During my IISG internship, I worked with Paris Collngsworth on a study comparing zooplankton and nutrient data collected by the Great Lakes National Program Office (GLNPO) with data collected by the Interagency Lower Trophic Level Monitoring Program of the Lake Erie Committee Forage Task Group (LEC-FTG). We used a mathematical model to calculate the similarities in zooplankton communities across time and locations. This study will help improve monitoring efforts by determining whether the LEC-FTG survey is capturing characteristics that the GLNPO data is not.
It’s been two years since we launched our summer internship program, and we couldn’t be happier with the results. Our interns did great things at IISG—educated boaters on AIS prevention, investigated community perceptions of sediment remediation projects, installed a real-time buoy in Lake Michigan, and more. But their impressive work didn’t end with the summer. Several are now in graduate programs, including law school. Some moved on to internships focused on Great Lakes monitoring and renewable engineering. And a few have even stayed at IISG.
To celebrate the program’s two-year anniversary, we go back to where it all began with a four-part series showcasing our first round of interns—what they did and where they are now. In this third edition, we check in with Meredith Brackett.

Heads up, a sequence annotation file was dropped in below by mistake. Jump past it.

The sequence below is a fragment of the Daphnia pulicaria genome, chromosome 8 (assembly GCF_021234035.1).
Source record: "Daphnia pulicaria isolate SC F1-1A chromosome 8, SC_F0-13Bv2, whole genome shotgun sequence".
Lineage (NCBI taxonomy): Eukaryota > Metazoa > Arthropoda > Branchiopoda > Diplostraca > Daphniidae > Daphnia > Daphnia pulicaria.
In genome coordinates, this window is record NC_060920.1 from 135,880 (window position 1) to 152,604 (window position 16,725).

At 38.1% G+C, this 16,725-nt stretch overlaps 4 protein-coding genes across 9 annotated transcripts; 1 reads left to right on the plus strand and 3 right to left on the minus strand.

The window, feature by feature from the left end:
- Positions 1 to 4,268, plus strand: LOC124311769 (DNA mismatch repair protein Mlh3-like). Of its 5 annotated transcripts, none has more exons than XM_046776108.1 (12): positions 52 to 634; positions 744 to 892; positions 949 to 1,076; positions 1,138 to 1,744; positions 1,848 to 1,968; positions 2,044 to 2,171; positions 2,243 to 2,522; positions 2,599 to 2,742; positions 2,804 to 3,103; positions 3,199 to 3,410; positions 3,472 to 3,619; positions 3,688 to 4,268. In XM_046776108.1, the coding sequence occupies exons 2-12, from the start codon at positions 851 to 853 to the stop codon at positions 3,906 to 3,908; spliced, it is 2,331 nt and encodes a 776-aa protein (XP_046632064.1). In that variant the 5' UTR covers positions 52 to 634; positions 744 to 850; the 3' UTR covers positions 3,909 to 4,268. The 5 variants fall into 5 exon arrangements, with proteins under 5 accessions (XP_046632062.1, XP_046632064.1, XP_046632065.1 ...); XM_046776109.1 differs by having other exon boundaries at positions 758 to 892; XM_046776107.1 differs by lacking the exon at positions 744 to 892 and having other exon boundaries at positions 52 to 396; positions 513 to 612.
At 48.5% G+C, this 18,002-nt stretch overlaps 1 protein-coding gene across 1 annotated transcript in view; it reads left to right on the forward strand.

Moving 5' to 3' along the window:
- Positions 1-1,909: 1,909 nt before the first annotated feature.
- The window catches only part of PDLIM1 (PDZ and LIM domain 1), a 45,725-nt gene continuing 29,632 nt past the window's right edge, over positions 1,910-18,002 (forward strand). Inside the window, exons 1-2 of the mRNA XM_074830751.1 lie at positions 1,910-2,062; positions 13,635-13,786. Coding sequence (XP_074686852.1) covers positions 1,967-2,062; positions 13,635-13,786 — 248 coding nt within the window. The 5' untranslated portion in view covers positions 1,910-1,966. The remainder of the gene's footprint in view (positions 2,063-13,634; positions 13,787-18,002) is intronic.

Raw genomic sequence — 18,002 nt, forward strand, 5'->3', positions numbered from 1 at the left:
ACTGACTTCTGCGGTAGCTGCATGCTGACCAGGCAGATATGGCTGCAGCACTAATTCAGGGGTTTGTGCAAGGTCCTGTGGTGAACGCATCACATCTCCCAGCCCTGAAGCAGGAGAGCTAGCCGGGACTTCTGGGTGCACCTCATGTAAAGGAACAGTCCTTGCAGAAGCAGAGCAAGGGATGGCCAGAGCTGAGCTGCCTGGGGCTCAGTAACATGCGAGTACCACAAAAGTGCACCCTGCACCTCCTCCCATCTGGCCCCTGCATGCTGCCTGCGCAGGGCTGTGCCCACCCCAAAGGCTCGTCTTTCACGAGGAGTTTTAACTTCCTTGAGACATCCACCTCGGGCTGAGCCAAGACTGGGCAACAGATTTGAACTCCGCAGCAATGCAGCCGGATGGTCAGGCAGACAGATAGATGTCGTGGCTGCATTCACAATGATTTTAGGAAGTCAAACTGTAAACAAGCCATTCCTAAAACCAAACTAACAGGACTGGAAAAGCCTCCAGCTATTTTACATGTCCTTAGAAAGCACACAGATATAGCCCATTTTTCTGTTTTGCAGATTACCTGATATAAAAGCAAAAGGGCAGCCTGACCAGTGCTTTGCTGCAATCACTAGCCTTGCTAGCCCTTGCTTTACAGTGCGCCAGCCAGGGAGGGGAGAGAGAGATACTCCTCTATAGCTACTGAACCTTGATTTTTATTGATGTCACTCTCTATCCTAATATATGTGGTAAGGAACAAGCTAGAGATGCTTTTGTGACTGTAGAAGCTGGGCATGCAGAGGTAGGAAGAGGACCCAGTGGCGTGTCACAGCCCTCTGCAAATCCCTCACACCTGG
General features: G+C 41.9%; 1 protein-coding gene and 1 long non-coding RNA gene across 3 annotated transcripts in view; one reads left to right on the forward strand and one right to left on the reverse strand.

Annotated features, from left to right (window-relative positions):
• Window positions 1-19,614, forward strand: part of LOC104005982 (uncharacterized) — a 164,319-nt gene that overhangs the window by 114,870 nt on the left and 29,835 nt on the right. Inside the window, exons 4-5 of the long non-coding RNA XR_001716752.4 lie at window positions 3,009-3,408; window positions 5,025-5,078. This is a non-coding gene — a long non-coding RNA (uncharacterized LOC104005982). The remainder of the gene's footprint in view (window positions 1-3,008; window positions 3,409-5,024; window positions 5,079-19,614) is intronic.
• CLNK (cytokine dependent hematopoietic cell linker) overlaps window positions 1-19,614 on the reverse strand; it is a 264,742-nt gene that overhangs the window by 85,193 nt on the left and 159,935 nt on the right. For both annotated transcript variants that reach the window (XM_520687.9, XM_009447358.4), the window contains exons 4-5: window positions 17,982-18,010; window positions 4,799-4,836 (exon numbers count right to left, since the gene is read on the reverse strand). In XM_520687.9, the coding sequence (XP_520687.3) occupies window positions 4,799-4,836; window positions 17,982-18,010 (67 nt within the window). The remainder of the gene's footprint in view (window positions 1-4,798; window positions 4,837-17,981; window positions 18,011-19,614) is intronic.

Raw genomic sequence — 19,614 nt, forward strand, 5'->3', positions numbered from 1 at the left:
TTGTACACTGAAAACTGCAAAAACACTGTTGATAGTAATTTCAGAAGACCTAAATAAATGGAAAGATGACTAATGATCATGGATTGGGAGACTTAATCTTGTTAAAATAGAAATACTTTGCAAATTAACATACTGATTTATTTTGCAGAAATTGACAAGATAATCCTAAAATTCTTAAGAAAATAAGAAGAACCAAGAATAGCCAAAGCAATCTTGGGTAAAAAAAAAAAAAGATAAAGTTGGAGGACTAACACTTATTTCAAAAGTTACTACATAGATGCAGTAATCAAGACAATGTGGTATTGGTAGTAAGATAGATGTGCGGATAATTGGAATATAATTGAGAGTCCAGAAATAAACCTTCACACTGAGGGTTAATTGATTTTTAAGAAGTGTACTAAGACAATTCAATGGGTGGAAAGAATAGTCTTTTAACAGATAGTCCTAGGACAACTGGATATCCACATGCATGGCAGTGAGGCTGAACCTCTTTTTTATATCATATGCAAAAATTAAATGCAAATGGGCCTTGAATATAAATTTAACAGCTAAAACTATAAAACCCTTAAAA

What did you work on while interning with IISG?
What did you like most about your internship, and why?
My favorite part of my internship was collecting nutrient and biological samples aboard the EPA R/V Lake Guardian. This allowed me to gain hands-on experience in the field and collect the zooplankton species that I was looking at in my data study.
What are you doing now?
I am currently interning with the Oak Ridge Institute of Science and Education (ORISE) at GLNPO. My work there is focused on Great Lakes projects, such as formatting web releases for the International Association for Great Lakes Research website, working with USGS on uploading GLNPO monitoring sites to the Science of the Great Lakes (SiGL) Mapper database, and formatting the website for the IISG Limno Loan program. Additionally, I am still doing work on the R/V Lake Guardian.
How did your time with IISG help prepare you for your ORISE internship?
The internship really helped me meet people in the different areas of the Great Lakes and expand my contacts in the industry. I met the people I work with now while at IISG, actually. Additionally, the internship allowed me to learn about various aspects of Great Lakes ecosystems, and I apply this knowledge daily in my current position.
What advice would you have for future IISG interns or those considering applying?
My advice would be to definitely apply for the internship! It is a great way to make contacts in the environmental industry. There are tons of networking opportunities. Additionally, the IISG internship is a great way to experience environmental work underway in the Great Lakes basin and to see all of the career opportunities available.
For the latest information on our internship, visit the career opportunities page.
- New IISG faculty and graduate student scholars move forward with Great Lakes region research
- IAGLR award winners discuss science collaboration and communication
- A spring roundup of new and upcoming IISG resources
- Great Lakes educators reflect on their Lake Guardian experiences
- IISG hiring 5 undergraduate interns for summer 2021